Email Security

Weaknesses in email security can cause huge issues for organisations.  Many attacks including phishing, spear-phising and social engineering can and do lead to cyber security breaches.  It is essential that email is configured optimally to prevent breaches.  Furthermore poorly configured email servers can also prevent important email being received by your business partners and customers.

 

Our assessments can review your company’s email security and advise on a whole range of email security requirements including:

 

Contact us for a free email security health-check.

 

Sender Policy Framework (SPF)

 

SPF (Sender Policy Framework) is a DNS (Domain Name System) record that identifies which mail servers are permitted to send email on behalf of a domain. SPF records help prevent spammers from sending emails with forged ‘From’ addresses. Recipients can check the SPF record to ascertain whether an email claiming to have been sent from someone at a particular domain was indeed sent from a mail server authorized by that domain.  All companies internet domains should have SPF records, even those that aren’t configured to send mail and SMTP servers. Even if a company does not intend to send mail from a domain, an attacker can still use that domain to spoof email. According to a recent Google study, 91.4% of authenticated, non-spam emails sent to Gmail users come from senders that use SPF, DKIM, or both.

 

DomainKeys Identified Mail (DKIM)

 

DKIM is a protocol designed to prevent unauthorized servers from sending email on behalf of a domain. DKIM allows receiving mail servers to check if the sending domain is authorized by verifying a DKIM key located in the domain’s DNS record against a DKIM signature located in the email.

 

Domain-based Message Authentication, Reporting & Conformance (DMARC)

 

DMARC is an email authentication, policy, and reporting protocol. It builds on the widely deployed SPF and DKIM protocols, adding linkage to the author (“From:”) domain name, published policies for recipient handling of authentication failures, and reporting from receivers to senders, to improve and monitor protection of the domain from fraudulent email.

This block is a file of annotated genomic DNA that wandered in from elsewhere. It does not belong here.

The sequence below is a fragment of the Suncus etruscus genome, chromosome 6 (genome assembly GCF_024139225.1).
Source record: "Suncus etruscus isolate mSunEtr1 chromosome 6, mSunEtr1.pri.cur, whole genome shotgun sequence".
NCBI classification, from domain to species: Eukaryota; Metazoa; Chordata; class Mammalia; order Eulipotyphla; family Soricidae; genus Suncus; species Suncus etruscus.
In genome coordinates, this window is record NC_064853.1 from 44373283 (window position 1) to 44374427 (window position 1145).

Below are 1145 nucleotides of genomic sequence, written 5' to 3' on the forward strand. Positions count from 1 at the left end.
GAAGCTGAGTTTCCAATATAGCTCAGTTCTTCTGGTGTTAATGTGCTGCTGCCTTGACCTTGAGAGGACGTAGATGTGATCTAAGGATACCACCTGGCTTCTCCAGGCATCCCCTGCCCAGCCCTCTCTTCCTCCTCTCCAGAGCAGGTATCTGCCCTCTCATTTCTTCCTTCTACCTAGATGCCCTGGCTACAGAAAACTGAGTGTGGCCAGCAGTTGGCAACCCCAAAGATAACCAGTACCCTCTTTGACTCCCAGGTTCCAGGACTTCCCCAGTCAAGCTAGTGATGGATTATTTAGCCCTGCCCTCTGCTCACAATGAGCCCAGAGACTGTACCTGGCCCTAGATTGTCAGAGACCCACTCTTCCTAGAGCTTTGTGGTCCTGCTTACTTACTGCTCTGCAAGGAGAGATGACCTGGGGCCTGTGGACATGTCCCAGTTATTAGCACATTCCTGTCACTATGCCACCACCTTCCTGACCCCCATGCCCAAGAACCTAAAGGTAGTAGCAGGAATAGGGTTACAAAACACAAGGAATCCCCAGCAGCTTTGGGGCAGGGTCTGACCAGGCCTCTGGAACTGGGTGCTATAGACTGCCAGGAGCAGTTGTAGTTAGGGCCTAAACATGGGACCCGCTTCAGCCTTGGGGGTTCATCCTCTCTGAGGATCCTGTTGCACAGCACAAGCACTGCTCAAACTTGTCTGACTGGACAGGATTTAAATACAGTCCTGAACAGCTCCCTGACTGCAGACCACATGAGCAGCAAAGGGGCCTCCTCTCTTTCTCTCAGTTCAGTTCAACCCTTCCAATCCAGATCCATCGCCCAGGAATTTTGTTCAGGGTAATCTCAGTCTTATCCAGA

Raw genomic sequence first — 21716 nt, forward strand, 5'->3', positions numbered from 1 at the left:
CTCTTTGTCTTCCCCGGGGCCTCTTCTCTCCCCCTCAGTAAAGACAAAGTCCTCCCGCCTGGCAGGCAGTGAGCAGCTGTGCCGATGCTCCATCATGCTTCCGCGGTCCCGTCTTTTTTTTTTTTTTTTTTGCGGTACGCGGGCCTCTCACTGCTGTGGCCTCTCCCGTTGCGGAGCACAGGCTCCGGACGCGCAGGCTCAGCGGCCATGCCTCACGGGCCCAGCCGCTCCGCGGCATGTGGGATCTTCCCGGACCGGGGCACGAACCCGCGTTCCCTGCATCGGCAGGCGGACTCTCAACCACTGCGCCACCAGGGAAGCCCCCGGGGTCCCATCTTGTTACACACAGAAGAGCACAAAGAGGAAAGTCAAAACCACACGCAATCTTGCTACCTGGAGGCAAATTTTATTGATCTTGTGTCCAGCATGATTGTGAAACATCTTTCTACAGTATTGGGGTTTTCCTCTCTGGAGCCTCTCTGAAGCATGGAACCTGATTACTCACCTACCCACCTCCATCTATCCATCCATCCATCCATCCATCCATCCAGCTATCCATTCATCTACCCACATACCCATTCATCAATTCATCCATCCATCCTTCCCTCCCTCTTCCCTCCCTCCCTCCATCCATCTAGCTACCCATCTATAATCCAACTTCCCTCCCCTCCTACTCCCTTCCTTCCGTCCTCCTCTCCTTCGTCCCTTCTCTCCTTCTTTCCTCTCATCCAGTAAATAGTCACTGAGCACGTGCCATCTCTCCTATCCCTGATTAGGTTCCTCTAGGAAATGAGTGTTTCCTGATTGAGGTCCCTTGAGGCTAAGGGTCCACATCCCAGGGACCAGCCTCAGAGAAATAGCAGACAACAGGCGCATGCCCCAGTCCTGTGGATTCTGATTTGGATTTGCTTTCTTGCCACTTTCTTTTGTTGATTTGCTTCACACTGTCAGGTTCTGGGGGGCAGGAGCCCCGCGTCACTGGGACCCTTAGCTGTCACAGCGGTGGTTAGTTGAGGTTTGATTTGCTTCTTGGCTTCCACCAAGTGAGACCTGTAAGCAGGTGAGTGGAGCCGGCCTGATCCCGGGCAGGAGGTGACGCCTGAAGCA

With the rise of the social internet and the ubiquity of e-commerce, spammers and phishers have a tremendous financial incentive to compromise user accounts, enabling theft of passwords, bank accounts, credit cards, and more. Email is easy to spoof and criminals have found spoofing to be a proven way to exploit user trust of well-known brands. Simply inserting the logo of a well known brand into an email gives it instant legitimacy with many users.

 

Users can’t tell a real message from a fake one, and large mailbox providers have to make very difficult (and frequently incorrect) choices about which messages to deliver and which ones might harm users. Senders remain largely unaware of problems with their authentication practices because there’s no scalable way for them to indicate they want feedback and where it should be sent. Those attempting new SPF and DKIM deployment proceed very slowly and cautiously because the lack of feedback also means they have no good way to monitor progress and debug problems.

 

DMARC addresses these issues, helping email senders and receivers work together to better secure emails, protecting users and brands from painfully costly abuse.